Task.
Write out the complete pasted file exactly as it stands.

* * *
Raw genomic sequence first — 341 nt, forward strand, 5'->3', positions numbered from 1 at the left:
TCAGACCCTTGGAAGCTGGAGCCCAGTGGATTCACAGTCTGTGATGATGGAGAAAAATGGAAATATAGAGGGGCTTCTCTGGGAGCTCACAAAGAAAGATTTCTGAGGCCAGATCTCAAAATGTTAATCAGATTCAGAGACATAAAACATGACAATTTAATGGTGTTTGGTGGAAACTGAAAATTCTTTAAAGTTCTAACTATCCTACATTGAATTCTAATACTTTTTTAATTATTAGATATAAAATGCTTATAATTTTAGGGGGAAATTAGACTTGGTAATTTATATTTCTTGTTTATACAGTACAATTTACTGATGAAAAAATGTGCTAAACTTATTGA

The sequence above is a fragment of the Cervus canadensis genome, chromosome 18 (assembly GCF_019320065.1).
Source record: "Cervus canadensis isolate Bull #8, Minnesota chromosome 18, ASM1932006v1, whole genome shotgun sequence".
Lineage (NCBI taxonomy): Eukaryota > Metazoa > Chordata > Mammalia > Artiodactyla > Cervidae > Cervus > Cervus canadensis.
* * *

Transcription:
Raw genomic sequence first — 341 nt, forward strand, 5'->3', positions numbered from 1 at the left:
TCAGACCCTTGGAAGCTGGAGCCCAGTGGATTCACAGTCTGTGATGATGGAGAAAAATGGAAATATAGAGGGGCTTCTCTGGGAGCTCACAAAGAAAGATTTCTGAGGCCAGATCTCAAAATGTTAATCAGATTCAGAGACATAAAACATGACAATTTAATGGTGTTTGGTGGAAACTGAAAATTCTTTAAAGTTCTAACTATCCTACATTGAATTCTAATACTTTTTTAATTATTAGATATAAAATGCTTATAATTTTAGGGGGAAATTAGACTTGGTAATTTATATTTCTTGTTTATACAGTACAATTTACTGATGAAAAAATGTGCTAAACTTATTGA

The sequence above is a fragment of the Cervus canadensis genome, chromosome 18 (assembly GCF_019320065.1).
Source record: "Cervus canadensis isolate Bull #8, Minnesota chromosome 18, ASM1932006v1, whole genome shotgun sequence".
Lineage (NCBI taxonomy): Eukaryota > Metazoa > Chordata > Mammalia > Artiodactyla > Cervidae > Cervus > Cervus canadensis.